“I remember distinctly being lifted up onto an American Jeep with soldiers. There were throngs of kids. I remember smelling the oil and the gasoline,” he said. “They were handing out food. One soldier gave me my first Hershey's chocolate bar.”

Arundell and his family were repatriated, initially to the U.S., and then England, where he spent the remainder of his childhood and received his education.

In 1960, Arundell returned to the U.S. to work under a trainee management program with an English company. From 1961-67, he served in the U.S. Air Force Reserve as a staff sergeant, which required a brief stint of active duty during the Cuban Missile Crisis.

Then and now

From 1961-67, Chris Arundell served in the U.S. Air Force Reserve as a staff sergeant, which required a brief stint of active duty during the Cuban Missile Crisis.

As an adult, Arundell set out to learn more about the events in history that led to the Japanese invasion.

“I wanted to understand how this all came about and learn more about the country that saved my life,” Arundell said.

Arundell has met with Santo Tomas camp survivors numerous times for reunions. Connecting with survivors has helped to fill in the blanks, he says.

“I once shared my story about the red balloon with a fellow survivor. He is older than me so he has a better recollection of events and much different experience than I did. He told me, ‘Chris, you were very lucky. Others who were older, if they had done that, something much worse could have happened.’”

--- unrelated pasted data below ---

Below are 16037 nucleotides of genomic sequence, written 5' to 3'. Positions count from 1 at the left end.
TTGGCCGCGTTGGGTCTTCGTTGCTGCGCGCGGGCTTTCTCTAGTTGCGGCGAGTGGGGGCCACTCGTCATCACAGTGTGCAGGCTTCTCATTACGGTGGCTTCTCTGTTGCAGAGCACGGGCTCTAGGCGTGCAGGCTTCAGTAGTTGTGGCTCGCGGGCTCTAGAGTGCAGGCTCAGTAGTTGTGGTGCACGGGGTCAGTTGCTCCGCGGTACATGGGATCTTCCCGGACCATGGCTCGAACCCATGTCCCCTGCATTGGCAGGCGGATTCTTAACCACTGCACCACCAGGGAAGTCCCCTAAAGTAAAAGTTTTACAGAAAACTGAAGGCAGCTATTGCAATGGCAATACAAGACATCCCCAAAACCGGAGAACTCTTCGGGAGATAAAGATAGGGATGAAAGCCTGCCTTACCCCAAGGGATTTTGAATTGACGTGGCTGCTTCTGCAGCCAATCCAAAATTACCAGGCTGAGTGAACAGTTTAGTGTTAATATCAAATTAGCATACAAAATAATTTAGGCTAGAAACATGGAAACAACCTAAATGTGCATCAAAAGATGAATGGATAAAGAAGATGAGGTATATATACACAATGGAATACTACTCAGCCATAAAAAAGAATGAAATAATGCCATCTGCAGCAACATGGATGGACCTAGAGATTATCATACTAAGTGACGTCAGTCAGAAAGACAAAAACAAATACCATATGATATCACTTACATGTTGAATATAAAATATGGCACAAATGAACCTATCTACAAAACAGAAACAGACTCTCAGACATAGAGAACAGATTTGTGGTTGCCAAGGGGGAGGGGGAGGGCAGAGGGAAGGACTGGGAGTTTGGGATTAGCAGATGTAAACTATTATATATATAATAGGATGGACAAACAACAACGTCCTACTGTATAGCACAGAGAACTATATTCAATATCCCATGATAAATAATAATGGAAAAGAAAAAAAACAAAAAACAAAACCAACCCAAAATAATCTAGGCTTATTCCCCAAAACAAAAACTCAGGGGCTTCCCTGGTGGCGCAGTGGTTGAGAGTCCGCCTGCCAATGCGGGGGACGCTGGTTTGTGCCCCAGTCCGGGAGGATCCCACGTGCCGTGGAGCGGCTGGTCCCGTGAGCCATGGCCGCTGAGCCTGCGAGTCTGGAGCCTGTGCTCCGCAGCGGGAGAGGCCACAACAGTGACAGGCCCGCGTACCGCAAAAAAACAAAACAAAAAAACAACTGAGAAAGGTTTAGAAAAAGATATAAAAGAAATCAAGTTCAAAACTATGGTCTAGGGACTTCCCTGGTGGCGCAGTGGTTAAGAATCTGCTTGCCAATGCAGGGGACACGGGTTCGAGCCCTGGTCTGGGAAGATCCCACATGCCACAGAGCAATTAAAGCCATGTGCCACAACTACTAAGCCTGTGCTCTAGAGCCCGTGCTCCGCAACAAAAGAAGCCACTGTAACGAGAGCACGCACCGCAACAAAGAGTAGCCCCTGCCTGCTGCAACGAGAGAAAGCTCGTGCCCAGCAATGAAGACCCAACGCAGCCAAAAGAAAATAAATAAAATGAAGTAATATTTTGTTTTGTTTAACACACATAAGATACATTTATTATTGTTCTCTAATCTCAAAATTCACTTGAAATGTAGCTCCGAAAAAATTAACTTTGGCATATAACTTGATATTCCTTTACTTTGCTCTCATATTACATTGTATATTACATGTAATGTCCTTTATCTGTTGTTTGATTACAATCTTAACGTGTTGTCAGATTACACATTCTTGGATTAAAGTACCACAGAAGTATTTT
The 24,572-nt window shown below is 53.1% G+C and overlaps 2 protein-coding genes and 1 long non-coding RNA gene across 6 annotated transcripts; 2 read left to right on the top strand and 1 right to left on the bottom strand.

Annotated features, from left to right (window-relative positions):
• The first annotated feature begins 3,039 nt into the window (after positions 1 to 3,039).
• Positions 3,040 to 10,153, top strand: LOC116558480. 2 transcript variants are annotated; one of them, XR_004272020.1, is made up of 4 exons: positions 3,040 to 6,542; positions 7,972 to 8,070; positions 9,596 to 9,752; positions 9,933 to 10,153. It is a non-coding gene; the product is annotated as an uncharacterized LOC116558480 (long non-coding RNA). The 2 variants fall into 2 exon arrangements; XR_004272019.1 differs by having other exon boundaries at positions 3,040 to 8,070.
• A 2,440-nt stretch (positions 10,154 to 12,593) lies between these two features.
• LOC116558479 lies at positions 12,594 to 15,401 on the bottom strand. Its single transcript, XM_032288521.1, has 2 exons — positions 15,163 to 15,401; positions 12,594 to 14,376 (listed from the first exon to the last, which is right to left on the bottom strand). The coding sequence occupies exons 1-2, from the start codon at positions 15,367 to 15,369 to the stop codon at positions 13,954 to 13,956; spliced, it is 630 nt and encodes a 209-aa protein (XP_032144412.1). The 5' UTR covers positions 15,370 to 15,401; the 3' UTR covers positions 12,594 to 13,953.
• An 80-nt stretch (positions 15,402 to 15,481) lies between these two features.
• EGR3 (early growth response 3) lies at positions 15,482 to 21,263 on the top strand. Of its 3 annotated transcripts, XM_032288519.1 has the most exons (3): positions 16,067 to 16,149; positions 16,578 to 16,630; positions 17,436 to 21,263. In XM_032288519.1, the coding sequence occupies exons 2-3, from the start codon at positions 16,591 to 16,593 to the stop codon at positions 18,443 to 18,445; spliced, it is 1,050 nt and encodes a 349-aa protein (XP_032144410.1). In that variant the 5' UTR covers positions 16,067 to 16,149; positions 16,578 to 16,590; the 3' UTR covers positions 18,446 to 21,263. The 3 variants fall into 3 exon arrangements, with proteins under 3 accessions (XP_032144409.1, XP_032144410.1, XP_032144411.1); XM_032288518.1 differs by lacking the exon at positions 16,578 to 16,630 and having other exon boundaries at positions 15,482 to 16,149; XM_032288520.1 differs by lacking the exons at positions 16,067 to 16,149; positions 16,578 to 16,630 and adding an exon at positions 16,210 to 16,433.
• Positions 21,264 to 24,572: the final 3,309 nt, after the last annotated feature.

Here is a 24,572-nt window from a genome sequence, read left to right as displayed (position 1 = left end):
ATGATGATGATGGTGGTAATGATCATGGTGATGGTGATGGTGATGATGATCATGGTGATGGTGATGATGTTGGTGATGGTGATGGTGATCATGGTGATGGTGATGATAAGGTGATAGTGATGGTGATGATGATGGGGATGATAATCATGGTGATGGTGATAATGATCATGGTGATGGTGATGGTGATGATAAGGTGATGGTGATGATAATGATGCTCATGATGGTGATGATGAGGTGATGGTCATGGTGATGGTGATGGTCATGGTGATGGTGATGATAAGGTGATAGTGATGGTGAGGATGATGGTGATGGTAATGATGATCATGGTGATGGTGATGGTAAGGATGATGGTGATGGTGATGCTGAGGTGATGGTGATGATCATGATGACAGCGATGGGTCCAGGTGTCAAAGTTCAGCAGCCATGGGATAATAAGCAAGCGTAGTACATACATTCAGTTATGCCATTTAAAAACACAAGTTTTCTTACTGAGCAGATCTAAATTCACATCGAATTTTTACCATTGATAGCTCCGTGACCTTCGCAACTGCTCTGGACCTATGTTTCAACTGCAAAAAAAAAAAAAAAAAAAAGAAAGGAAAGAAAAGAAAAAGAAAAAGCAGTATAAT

The title of Arundell’s presentation Jan. 18 to a local group is “Forgiven but Unable to Forget.” 

“I fully accept the fact that other survivors, particularly the older survivors, who I am good friends with, are not able to forgive. I can fully understand that,” Arundell said. “For me, it’s the Christian thing to do.”

Even still, Arundell believes the $2,000 his parents received in reparations from the Japanese government following the war in 1946 was not adequate. Several petitions have gone forward for Japan to issue reparations to survivors who were children at the time of internment but all have failed.

“That is a bone of contention for a lot of survivors and I can certainly understand that,” Arundell said.

Above all, Arundell says he wants more people to understand this time in history.

“It’s not about me. It’s about the fact that 7,000 civilians were imprisoned in the Philippine Islands for more than three years. Many of these people were Americans,” Arundell said. “Whenever the subject would come up in my life, the vast majority of people I talk to about this have no idea.”

Lillian Boyd | 520-547-9732

Assistant Editor/Reporter

Lillian Boyd is the reporter and assistant editor for Green Valley News & Sun. Prior to her move to Tucson, she served as senior editor for Dana Point Times and reported and anchored for a local news radio station in Virginia.